An administrative law judge proposed Friday that the owners of a suburban Portland bakery pay $135,000 to a lesbian couple who were refused service more than two years ago.

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PORTLAND, Ore. — An administrative law judge proposed Friday that the owners of a suburban Portland bakery pay $135,000 to a lesbian couple who were refused service more than two years ago.

The judge, Alan McCullough, ruled in January that Sweet Cakes by Melissa discriminated against Laurel and Rachel Bowman-Cryer by refusing to bake them a wedding cake. The bakers cited their religious beliefs in a case that has been cited in the national debate over religious freedom and discrimination against gays.

Friday’s proposed order, which runs 110 pages, dealt with the award for emotional suffering. The judge awarded $75,000 to Rachel Bowman-Cryer and $60,000 to her wife.

The sides will review the proposal and have the opportunity to file exceptions before Oregon Labor Commissioner Brad Avakian issues a final order.

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A 2007 Oregon law protects the rights of gays, lesbians, bisexual and transgender people in employment, housing and public accommodations. It provides an exemption for religious organizations but does not allow private businesses to discriminate based on sexual orientation.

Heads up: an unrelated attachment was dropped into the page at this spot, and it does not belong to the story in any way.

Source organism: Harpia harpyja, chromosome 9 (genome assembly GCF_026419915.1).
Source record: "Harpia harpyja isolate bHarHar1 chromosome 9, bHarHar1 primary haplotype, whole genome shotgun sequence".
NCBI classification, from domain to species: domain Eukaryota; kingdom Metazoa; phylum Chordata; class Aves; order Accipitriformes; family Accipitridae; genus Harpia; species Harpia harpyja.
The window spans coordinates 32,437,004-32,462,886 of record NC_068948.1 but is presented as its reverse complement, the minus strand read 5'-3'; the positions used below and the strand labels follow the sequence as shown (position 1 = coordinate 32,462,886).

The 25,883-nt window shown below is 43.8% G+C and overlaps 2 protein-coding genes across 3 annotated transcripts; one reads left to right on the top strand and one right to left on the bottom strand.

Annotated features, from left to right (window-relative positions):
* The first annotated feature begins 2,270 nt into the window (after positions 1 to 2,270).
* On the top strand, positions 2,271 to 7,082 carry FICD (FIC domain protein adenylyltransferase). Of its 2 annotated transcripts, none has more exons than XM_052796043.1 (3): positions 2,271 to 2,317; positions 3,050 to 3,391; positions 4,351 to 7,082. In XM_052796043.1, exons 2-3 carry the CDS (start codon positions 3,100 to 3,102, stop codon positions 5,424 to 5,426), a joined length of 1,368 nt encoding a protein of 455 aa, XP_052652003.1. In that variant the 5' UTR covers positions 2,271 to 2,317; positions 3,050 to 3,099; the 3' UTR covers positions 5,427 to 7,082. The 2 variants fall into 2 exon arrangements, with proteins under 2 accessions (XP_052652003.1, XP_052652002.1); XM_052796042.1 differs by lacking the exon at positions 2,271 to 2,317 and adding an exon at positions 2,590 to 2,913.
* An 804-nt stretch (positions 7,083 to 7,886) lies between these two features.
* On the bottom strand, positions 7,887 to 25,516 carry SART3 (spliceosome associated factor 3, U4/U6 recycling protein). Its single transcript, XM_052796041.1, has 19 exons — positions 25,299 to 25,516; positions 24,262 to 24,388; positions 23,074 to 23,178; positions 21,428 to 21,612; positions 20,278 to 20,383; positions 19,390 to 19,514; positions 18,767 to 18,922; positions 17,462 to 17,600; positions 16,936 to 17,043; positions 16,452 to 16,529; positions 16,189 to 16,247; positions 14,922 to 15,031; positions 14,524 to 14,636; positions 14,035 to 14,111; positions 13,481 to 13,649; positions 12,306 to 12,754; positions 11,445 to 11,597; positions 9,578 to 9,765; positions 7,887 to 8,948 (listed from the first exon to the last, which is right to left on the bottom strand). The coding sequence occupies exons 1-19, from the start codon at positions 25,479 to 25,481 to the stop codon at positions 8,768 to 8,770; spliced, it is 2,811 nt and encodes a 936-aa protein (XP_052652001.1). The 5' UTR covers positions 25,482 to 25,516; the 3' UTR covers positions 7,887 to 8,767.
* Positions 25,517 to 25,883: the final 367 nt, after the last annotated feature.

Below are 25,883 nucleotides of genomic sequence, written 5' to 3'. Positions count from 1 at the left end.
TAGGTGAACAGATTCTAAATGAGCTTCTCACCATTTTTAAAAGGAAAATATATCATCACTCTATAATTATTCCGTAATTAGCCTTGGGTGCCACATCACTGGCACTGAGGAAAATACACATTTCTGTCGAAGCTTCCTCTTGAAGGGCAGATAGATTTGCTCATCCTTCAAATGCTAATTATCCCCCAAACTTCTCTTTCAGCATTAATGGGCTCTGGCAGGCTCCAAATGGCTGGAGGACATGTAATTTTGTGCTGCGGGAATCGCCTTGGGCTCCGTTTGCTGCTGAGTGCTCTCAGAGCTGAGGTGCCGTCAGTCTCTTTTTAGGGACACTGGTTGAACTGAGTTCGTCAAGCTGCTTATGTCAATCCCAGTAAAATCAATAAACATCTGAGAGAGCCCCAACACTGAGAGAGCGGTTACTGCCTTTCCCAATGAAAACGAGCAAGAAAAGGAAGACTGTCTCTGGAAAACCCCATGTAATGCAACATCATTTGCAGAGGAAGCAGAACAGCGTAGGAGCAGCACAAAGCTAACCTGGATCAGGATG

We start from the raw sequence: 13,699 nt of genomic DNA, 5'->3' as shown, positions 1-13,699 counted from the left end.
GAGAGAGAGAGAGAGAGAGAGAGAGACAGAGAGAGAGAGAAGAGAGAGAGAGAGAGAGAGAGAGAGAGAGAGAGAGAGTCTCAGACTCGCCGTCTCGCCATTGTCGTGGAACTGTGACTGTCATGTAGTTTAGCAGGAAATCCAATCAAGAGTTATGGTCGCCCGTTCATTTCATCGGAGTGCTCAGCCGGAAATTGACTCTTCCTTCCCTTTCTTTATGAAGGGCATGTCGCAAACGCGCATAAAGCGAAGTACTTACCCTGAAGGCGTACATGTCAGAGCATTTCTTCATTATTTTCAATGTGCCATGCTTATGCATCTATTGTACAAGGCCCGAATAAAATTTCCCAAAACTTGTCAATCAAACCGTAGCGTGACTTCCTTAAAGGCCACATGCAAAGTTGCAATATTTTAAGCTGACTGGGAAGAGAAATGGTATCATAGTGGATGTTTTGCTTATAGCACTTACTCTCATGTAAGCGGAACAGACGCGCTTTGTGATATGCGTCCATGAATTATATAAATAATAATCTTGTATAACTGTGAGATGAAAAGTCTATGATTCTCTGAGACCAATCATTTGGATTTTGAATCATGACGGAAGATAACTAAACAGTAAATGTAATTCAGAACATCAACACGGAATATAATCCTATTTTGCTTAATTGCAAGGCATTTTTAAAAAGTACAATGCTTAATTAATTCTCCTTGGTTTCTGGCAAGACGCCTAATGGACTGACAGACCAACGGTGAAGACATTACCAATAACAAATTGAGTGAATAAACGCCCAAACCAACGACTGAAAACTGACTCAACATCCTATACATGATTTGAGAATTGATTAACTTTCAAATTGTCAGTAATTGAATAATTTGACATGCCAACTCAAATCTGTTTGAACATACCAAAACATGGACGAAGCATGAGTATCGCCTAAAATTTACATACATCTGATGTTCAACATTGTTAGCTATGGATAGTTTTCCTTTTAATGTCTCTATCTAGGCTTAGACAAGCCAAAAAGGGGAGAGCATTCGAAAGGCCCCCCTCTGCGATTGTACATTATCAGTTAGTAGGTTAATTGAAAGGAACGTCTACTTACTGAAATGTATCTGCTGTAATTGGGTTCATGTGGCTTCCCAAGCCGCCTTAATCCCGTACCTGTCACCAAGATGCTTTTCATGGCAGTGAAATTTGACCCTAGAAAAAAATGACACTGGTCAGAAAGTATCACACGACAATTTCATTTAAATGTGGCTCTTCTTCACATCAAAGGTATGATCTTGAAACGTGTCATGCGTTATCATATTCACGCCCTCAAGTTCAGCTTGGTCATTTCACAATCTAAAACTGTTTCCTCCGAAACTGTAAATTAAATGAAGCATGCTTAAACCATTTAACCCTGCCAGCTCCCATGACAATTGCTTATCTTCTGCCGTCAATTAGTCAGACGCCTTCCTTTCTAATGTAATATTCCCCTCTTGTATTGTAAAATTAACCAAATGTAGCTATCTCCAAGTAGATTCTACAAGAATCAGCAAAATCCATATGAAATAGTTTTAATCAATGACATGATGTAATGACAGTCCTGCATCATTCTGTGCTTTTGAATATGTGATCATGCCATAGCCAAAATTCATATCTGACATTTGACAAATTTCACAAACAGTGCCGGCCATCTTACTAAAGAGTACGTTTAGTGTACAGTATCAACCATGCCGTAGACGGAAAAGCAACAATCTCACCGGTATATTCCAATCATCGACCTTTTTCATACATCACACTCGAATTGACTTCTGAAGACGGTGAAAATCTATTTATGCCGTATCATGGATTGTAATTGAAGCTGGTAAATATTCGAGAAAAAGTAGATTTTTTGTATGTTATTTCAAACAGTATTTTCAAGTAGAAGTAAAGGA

Avakian’s office said in a statement Friday that the facts “clearly demonstrate” that the bakery owners, Aaron and Melissa Klein, unlawfully discriminated against the women.

The Kleins closed their Gresham store in 2013 and operate their business from home. One of their attorneys, Anna Harmon, criticized the order, noting that same-sex marriage was not legal in Oregon at the time of the cake request.

“This is a shocking result, which shows the state’s relentless campaign to punish Oregonians who live and work according to their faith,” Harmon said.

“Aaron and Melissa have worked hard for what they have,” she added. “They are living on the fruits of American entrepreneurship. Now the state of Oregon, through an administrative agency, has ordered that all they worked for should be taken away simply because they declined to participate in an event, which violated their religious beliefs.”

The case began when Rachel Bowman-Cryer went to the suburban Portland bakery with her mother in January 2013. They met with Aaron Klein, who asked for the date of the ceremony and the names of the bride and groom.

When told there was no groom, Klein said he was sorry but the bakery did not make cakes for same-sex weddings. According to documents from the case, Rachel and her mother left the shop, but returned a short time later. As Rachel remained in the car, in tears, her mother went in to speak with Klein.

The mother told Klein she had once thought like him, but her “truth had changed” when she had two gay children. Klein responded by quoting Leviticus: “You shall not lie with a male as one lies with a female; it is an abomination.”

The attorney for the Bowman-Cryers, Paul Thompson, declined to comment Friday, saying the case is still active.

Jeana Frazzini, co-director of the gay-rights group Basic Rights Oregon, praised the proposed order: “This case struck a chord with many Oregonians because allowing businesses to deny goods and services to people because of who they are and whom they love is hurtful and wrong.”